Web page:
Remembering Oscar Wilde on his 162nd birthday

16th Oct 2016
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Witty, provocative and scandalous – three words that sum up the life of the great Irish playwright Oscar Wilde and the extensive volumes of work he left behind. Wilde took the later Victorian society by storm, and his work became infamously good in the very circles he mocked. Today, he may be most remembered for The Importance of being Earnest (1895), The Picture of Dorian Gray (1890), Salome (1894) and Lady Windermere’s Fan (1893), but his foray into the dazzling literary world of the times began much earlier.

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Despite his meticulous diction and insight into a world that was ‘extremely English’, Wilde was a red-blooded Irishman at heart. Born into the talented family of William Wilde, an acclaimed doctor and medical advisor who was later knighted for his efforts, and Jane Francesca Elgee, a renowned poet and skilled linguist, Wilde was privy to meeting famous, inspiring personalities from an early age. Jane was closely associated with the Young Irelander Rebellion of 1848, and her fiery Irish temperament and passion for soulful writing had a deep impact on her son’s later works.

Wilde always nurtured a deep hunger for learning. Whilst studying at Portora Royal School at Enniskillen, he would often top his class and was even rumoured, at the time, to have possessed a photographic memory. His academic prowess managed to win him the Royal School Scholarship Award to attend Trinity College in Dublin, where he placed first in the school's classics examination and received the college's Foundation Scholarship – the highest honour awarded to undergraduates at the time. He went on to study at Magdalen College in Oxford, where, apart from topping in academics, he made his first attempt at creative writing with Ravenna, a poem that won the Newdigate Prize for the best English verse at Oxford.

This gave Wilde the literary push he needed. With a suitcase full of possibilities, he, like any aspiring writer of the time, moved to the ‘Big City’ – London. Victorian London was a flurry of layered skirts, licentious infidelity, masquerades and drunken gambling. Wilde understood the nascent decadence that lingered in the air of the royal halls, but he knew better than to challenge it outright. Thus, he resorted to revealing the rampant hypocrisy that maligned society through his works, but always behind the shadow of humour and subtlety.

Curious to seek a culture beyond the one he lived and abhorred, he set sail to America. Here, he reportedly gave 140 lectures on art and aesthetics in just nine months. During his travels, he met distinguished literary intellectuals like Henry Longfellow, Oliver Wendell Holmes and his personal idol, Walt Whitman. Upon his return, he met the wealthy Constance Lloyd and married her. The couple had two sons – Cyril and Vyvyan.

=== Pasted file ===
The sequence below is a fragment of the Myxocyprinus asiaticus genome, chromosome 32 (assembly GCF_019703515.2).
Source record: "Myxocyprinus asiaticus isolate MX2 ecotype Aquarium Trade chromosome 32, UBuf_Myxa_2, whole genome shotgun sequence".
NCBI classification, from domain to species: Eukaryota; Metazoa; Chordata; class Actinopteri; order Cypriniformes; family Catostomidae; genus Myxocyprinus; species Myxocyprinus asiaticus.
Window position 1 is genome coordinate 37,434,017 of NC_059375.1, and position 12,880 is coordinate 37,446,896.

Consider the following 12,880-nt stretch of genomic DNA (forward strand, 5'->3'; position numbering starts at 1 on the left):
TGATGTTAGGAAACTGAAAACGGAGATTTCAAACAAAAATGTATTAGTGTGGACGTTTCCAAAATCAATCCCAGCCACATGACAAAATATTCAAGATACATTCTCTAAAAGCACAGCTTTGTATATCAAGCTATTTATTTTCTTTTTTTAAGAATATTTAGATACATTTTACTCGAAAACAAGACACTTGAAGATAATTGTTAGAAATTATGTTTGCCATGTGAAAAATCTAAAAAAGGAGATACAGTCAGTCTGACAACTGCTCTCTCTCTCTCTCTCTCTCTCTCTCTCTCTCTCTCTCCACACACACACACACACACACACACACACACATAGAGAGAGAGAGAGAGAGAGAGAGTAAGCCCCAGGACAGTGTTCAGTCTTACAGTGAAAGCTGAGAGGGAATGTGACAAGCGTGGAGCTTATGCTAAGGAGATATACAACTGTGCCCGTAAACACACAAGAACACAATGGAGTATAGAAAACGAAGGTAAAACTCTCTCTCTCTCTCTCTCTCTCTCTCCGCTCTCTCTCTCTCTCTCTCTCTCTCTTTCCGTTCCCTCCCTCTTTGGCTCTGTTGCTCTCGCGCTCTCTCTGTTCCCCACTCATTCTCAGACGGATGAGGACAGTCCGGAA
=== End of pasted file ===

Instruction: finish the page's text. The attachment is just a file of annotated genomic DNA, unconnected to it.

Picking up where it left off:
At the time, Wilde was editing and changing the face of a popular British magazine called Lady’s World, once a fashion magazine but now, under his influence, a platform for female speech, opinion and empowerment. This period, between 1888 and 1895, was very fruitful to him. He wrote a majority of his greatest work like The Happy Prince and Other Tales and A Woman of No Importance during this time. Wilde was beginning to gain global recognition, and for a while things seemed to be going quite well for the family.

But tragedy struck in the typical Wilde-esque, scandalous style. It was an open secret that Oscar Wilde was homosexual, or as some records state, bisexual. He had a passionate affair going on the side with one Lord Alfred Douglas, a junior from Oxford. The two had spent a considerable amount of time together, and when their secret was unearthed, Douglas’ father, a conservative aristocratic, openly defamed Wilde. Wilde, on a foolish impulse, sued the former for a libel. What followed was a serious of misfortunes that destroyed Wilde’s personal and professional life. Douglas Senior procured evidence of Wilde’s homo-erotic affair with his son, a blatant evil and strict taboo in the England of those days. This led to a two-year long arrest that broke him mentally and physically, leaving him penniless and with a bad reputation. The intolerance of the hypocritical British society forced Wilde to leave for Paris, where he spent some time in exile. He wrote very little during this time. The only piece that made it to the public was The Ballad of Reading Gaol that spoke of his experiences in prison. He passed away at the young age of 46 after incurring meningitis in 1900 and was buried in Pe`re Lachaise Cemetery in Paris, a famous tourist attraction today.

Oscar Wilde was taken from the world too young. He was a man with infinite literary potential and his works were among the first satires on the life and times of the people of late Victorian England. The humour, simplicity and emotion in his writings were so raw that his works have passed down several generations and now hold a permanent place in our libraries. On his 162nd birthday, we want to remember him, not as a man who suffered at the hands of an intolerable society, but as one who gave us some of the best literature of the times. Happy birthday, sir!

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